This coming March, I am going to be offering an online course.

It will not be Massively Open. It will not be a MOOC.

Here’s the plan:

I want to gather a medium-sized group of middle-school math teachers to study the mathematics that lurks just beneath the surface of quality middle school math curriculum materials.

I’m talking about big ideas. I’m talking about what if? questions.

I’m talking about starting with the familiar and ending up with the strange. We will stretch our minds to consider new corners of the mathematical world.

If you want Common Core implementation help, go pay your $400 to NCTM. This won’t be that.

If you want machine-scored, lecture-based online instruction, go join a Coursera MOOC. This won’t be that, either.

If you want credit towards your Master’s Degree or other contract-based lane change, talk with your nearest graduate institution. Because this won’t be that.

This will be a community of 20 smart teachers learning with and from each other in a structured environment.

This will be a set of semi-synchronous activities and discussions designed to advance our own understandings of the foundational mathematical idea of function. Eventually, the course will expand to other topics, such as inversesymmetrychange and operation. But this first version will just be function.

What you’ll get:

An instructor (me) with over 15 years of professional development experience, 18 years of teaching experience, an open mind, a whole mess of math knowledge, and a deep curiosity about ideas and ways of thinking.

Also, you’ll get:

  1. Smarter than you are now,
  2. More connected to other smart math teachers, and
  3. A beautiful, suitable-for-framing certificate to assist in relicensure in your state/province/district/etc.

The details:

Course title: The Mathematics in School Curriculum.

Dates: I need 20 middle-school math teachers who are interested in spending about an hour a day thinking about functions for the two weeks March 17—30, 2013.

Platform: The course will take place on Canvas, an Instructional Management System (IMS) developed by Instructure. I have used this system in place of my institution’s adopted IMS (Desire2Learn, or D2L) and have been delighted with its design—especially the way it supports discussion and sharing of resources. Your Canvas account will be free of charge.

Content: We will pilot a functions unit—the first of what will eventually be five units embedded in a larger course. The goals of the pilot will be to broaden our knowledge of (a) curricular approaches to function relevant to the middle school, and (b) the ideas behind the formal mathematical function.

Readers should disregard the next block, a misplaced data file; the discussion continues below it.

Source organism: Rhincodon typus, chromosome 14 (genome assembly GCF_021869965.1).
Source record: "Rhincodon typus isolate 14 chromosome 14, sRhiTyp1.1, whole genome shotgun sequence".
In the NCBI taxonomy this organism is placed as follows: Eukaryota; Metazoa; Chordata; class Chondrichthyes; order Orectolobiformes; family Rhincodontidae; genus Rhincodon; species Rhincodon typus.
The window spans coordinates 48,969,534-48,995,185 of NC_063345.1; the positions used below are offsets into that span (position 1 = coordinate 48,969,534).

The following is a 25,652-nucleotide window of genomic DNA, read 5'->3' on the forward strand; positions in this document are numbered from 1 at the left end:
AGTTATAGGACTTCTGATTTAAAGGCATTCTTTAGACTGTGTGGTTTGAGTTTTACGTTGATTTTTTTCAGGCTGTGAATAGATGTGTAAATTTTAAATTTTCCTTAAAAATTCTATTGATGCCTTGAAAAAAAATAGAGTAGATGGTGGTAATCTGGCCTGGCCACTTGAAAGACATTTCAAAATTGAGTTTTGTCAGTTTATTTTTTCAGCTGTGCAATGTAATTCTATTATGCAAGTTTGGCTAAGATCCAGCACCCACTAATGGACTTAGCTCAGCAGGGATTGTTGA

Cost: This pilot will be free. Eventually, I will charge a reasonable fee in compensation for my time and effort (each of which I imagine will be substantial).

Commitment: In signing up for the course, I will ask for your commitment to full participation. We will be looking to build community, and that won’t happen if we don’t commit to the effort together.

Full participation will mean agreeing to spend about an hour a day for the duration of the course. The “hour” is an average and is at your convenience. Course activities will include working through mathematics tasks, reading articles, seeking resources and participating in asynchronous online discussions.

But full participation won’t just be about seat time. It will be about committing to learning, and to supporting the learning of your classmates.

How to sign up: By filling out a Google form. I will cap the pilot course at 20 participants. First come, first served. I know that people’s lives are hectic and variable, so I’ll maintain a 10-person waiting list before ending registrations altogether.

Click here to register for the course.

What questions do you have? Send them my way.

I hope to catch up with you online in March. We’re going to have a ton of fun.

We were promised jetpacks

We were promised jetpacks and we got algorithmically-generated online skill practice instead.

This was in my InBox from a college textbook publisher today:

Enhanced Web Assign is unique to Cengage Learning.  What makes it enhanced?  We offer rich tutorial content, algorithmically generated problems (each student gets a different set of numbers to practice the problems), comprehensive grade book, and unique pedagogical features such as


Unique pedagogical features, huh? Read, watch, practice instead of watch, practice? Ugh.

Help! My parent and my teacher are both apps

People outside of the education profession look at Khan Academy and they see brilliance because Khan conforms closely to American cultural scripts of teaching. Teaching is telling and Khan tells in a friendly, seemingly competent way (which is actually incompetent in some important and non-obvious ways, but more on that in the coming weeks).

This is the drill: Tell students some stuff; ask them some questions to see whether they remember what you told them. See those first two headings on the Khan Academy landing page?

With thanks to Michael Pershan (@mpershan) for noticing this on Khan Academy.

Watch and practice.

People outside of the education profession look at iPad apps and online schools and see efficiency because these-again-closely follow the script of teaching and learning in this country.

So powerful is this cultural script that minor tweaks are seen as revolutionary. (Rewind the video to hear the same explanation again! As many times as you like!) So powerful is this script that our roles as parents can be misconstrued as preparing our children to be this type of student. From the comments on this blog last month: